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Fat Chance

By Justin Hogan

Justin Hogan
The last time Justin Hogan of Densmore, Kan., appeared in this magazine, he was standing beside the shoulder mount of an enormous whitetail that he'd found. Now he's posing with a spectacular mule deer. And because he actually squeezed a trigger this time (three times, in fact), his smile seems even brighter. Photo Courtesy of: Justin Hogan

Short of an emergency, there was only one reason for my wife to call home on the day she'd gone to town to get prints of whatever my trail camera had photographed. I tensed when the telephone rang.

"There are a bunch of does, fawns and one big buck," she reported. "It's really wide and has a lot of points."

Not sure whether or not to believe her, I had to wait almost an hour and a half for her to get home so I could see for myself. When she finally arrived, I tore into the envelope. Sure enough, she was right. The rack was big, wide and had lots of points, just like she'd said.

My brother, Travis, and I hung a stand in a travel corridor between a bedding area and a milo field. I also scouted several other pieces of my ground in hopes of stumbling across another big whitetail or mule deer.

When the season opened Sept. 15, I awoke at 3:30 a.m. to thunder, lightning and rain. By 5:30, it had quit raining and I was dressed and ready for action. On my way to the corridor stand, I triggered my trail camera. After the flash, I froze and waited for about 15 minutes.

When I made it to the tree, I checked my camera and saw that it was loaded with pictures. After no action at all that morning, I got down and collected my camera's picture card. I was anxious to see if there were any more good bucks on film.

Turns out, at 6:17 that very morning - two minutes before I arrived on the scene - the big buck had passed by my stand!

Justin Hogan
Photo Courtesy of: Justin Hogan

I hunted two more mornings and a couple of evenings without seeing the big boy.

On Sept. 19, Travis and I spent the morning cruising milo, corn stubble and CRP fields, looking for other bucks. Discouraged and daydreaming, I asked Travis, "Why can't there be a big old bachelor group of muleys in that milo field with about a 240-inch non-typical?"

"Fat chance," Travis laughed.

The following dawn, I was glassing milo and cornfields alone, looking for deer, when I spotted eight bucks - mule deer - heading from my milo field to my pasture. At first glance through binoculars, from three-quarters of a mile away, I thought one of them looked pretty good; the others were nothing spectacular.

When I looked back at the big buck, it had taken off on a dead run toward a hill.

I could tell that its rack had a bunch of points and a drop tine, enough to convince me to try to get a closer look and a shot.

After watching the direction the deer went, I had a pretty good idea of their destination. But after stalking them for about a mile and a half, I began questioning my judgment.

But as soon as I popped over a ridge, one of the small bucks spotted me and spooked. I was within 50 yards of the group. A second later, I saw the big one and immediately took the shot. I heard the bullet strike home.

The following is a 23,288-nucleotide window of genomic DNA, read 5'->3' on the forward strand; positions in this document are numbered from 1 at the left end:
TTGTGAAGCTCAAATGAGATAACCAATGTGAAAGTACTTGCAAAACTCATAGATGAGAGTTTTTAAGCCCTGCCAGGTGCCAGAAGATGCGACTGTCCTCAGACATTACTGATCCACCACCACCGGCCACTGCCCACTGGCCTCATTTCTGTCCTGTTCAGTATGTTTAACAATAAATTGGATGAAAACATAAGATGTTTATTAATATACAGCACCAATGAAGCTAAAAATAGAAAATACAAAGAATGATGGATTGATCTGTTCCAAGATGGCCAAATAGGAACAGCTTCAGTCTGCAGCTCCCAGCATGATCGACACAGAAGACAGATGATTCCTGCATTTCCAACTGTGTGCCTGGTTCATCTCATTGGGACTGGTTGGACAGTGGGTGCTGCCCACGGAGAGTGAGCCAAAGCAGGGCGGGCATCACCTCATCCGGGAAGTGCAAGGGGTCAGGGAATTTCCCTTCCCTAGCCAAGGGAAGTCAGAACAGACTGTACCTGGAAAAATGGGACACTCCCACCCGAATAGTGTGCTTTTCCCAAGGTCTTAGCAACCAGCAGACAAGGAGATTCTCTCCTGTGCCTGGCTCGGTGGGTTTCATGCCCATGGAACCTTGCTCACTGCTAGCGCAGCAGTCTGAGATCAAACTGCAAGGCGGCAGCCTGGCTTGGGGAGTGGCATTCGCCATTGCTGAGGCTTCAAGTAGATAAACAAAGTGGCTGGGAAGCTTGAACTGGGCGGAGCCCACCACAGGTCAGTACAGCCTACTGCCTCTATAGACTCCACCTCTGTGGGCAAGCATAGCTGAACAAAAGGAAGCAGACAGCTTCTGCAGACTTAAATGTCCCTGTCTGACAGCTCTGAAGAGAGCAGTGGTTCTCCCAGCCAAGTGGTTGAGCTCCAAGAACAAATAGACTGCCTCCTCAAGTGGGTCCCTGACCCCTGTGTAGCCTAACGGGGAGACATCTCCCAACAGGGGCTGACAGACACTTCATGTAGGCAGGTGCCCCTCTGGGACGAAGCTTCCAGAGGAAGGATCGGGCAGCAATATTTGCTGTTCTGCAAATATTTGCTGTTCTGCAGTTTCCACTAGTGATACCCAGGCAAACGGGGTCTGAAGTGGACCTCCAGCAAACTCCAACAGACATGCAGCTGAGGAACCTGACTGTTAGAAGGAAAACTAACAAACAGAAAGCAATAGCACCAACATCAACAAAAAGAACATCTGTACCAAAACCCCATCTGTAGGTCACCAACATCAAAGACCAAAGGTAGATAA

The buck flinched, ran about 30 feet and stopped. I was shaking like a leaf, fumbling to reload my muzzleloader ... powder, bullet, primer ... okay, I'm ready!

Even though I knew my first shot had been true, I didn't hesitate to fire again.

That time, the buck fell.

The deer might have been on the ground at that point, but I took no chances. I reloaded the rifle before walking over to the buck. It was like walking on stilts. I could barely keep my legs from swaying.

Thirty yards from the deer, I saw that it was still alive. So I shot it a third time, only to stare in disbelief as it jumped up and disappeared over the hill.

Even more depressing was that after three good hits at close range, I could find only a couple of drops of blood in its wake!

Rather than plow ahead, and since I was out of loads, I went to the shop to get Travis and my dog, Hanna. Travis knew it must have been a good one. I was wracked with buck fever and babbling about the antlers. I told him I thought it might go 220 inches. It had seven or eight points on each side, including a drop tine.

Read More Stories From RACK MagazineAfter a very short trailing job by Hanna, we found the buck. I'd seriously underestimated. It was a 24-pointer, a 13x11, and green-scored 239 and change. If that score holds, it could be a runner-up to the Kansas state record!
Travis was thrilled for me, but he was even happier to realize that he'd just gained the exclusive right to pursue the big whitetail we'd been hunting.

Editor's Note: I've known Justin Hogan for several years, ever since he was awarded the BTR's Golden Laurel Citation for having discovered the former world record Typical (pickup) while stalking through a Kansas creek bottom. We've often discussed my joining him to hunt out there, most recently last summer. He called to invite me for the early muzzleloader season. I had to beg off, however, because I'd committed to bowhunt this fall in eastern Kansas, and the sometimes hard-to-get tags are limited by zone. The minute I saw photos of his muley, forwarded by a mutual friend (without Justin's name added), I knew his smile immediately. And winced.
- Mike Handley

-- Reprinted from the December 2007 issue of Buckmasters RACK Magazine

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